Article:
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China Is on Track to Become the World’s Biggest Luxury Market By 2025

In 2020, the country's share of luxury business doubled.

Louis Vuitton storefront Christian Wiediger/Unsplash

China’s role in the global luxury sector just got a whole lot bigger.

As the Covid pandemic continues to cause economic strife around the world, China’s severe lockdown and rapid turnaround have proven critical to keeping luxury brands afloat. According to a new joint report by Tmall, Alibaba and Bain & Company published last week, the company’s global share of the industry has doubled in 2020 and it is on track to become the single largest luxury market by 2025.

Largely driven by Millenial and Gen Z shoppers, China’s luxury spending ballooned by ¥346 billion in 2020, a growth rate of 48 percent even as luxury as a whole shrank by 23 percent during the same period. Bain senior partner Bruno Lannes told MarketWatch he believes that in addition to younger shoppers, the blockbuster figures are also due to a strong digital push by luxury brands who have long ignored the space. This has proven key to making up for the lucrative tourism sales that many vaunted labels normally rely on when travel isn’t so restricted.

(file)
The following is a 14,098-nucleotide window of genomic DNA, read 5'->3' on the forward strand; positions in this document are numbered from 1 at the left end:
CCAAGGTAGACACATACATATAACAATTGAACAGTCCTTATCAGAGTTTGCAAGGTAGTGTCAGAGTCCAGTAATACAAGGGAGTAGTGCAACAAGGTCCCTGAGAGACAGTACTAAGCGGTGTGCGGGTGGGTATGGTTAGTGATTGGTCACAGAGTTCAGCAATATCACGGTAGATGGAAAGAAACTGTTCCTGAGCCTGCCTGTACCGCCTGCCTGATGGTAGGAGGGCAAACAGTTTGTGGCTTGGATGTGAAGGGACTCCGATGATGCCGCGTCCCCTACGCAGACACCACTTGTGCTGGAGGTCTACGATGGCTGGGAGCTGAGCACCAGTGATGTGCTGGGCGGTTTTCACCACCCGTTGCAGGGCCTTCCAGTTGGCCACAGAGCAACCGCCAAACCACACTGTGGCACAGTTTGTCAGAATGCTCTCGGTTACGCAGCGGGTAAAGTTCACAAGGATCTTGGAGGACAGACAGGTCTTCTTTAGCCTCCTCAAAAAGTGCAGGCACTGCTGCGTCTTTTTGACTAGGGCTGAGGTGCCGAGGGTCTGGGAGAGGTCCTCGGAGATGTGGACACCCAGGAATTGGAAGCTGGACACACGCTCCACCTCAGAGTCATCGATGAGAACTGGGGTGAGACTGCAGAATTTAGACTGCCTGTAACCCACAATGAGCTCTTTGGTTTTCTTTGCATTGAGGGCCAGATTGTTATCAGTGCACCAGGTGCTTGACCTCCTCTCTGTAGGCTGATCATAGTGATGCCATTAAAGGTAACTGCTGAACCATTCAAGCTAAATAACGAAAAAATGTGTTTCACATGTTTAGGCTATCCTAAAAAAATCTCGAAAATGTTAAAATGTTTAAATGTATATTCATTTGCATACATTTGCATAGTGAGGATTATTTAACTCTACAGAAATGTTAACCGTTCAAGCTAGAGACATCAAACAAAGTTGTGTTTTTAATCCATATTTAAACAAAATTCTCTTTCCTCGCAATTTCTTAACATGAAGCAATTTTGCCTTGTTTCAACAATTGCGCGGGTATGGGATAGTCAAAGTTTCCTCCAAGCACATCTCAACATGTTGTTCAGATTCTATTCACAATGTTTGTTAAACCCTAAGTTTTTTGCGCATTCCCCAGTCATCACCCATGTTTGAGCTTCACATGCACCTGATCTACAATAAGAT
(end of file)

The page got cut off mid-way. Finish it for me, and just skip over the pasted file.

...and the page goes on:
Gucci The North Face

Gucci just made an agreement to sell its goods through Tmall.  Gucci

Gucci may be the brand most aggressively expanding its digital presence and sales channels. The Florentine label announced it will open two flagship stores on China’s Alibaba platform which counts more than 750 million Chinese consumers as customers. The first, which offers clothing and accessories, opened this week while the second beauty-focused shop is set to open in February of next year. If successful, this could be a boon to its parent company, Kering, whose shares are still down seven percent this year.

Kering’s archrival LVMH has already benefited from Chinese consumers with the country almost solely responsible for returning it to a rate of pre-pandemic growth. Ditto for American heritage jeweler Tiffany & Co. which beat analyst predictions for quarterly profit thanks to a 70 percent sales swell in the country.


And it’s likely that luxury executives will have to rely heavily on those domestic Chinese sales for some time. The report notes that worldwide travel conditions are unlikely to return to normal before 2022, and most Chinese travelers are predicted to remain cautious about going abroad. Couple this with concerns brought to the fore by a new strain of the Covid-19 virus (which currently has a chokehold on England) and the logistical nightmare of the biggest vaccination campaign ever assembled, and China’s luxury dominance may come even sooner than we think.

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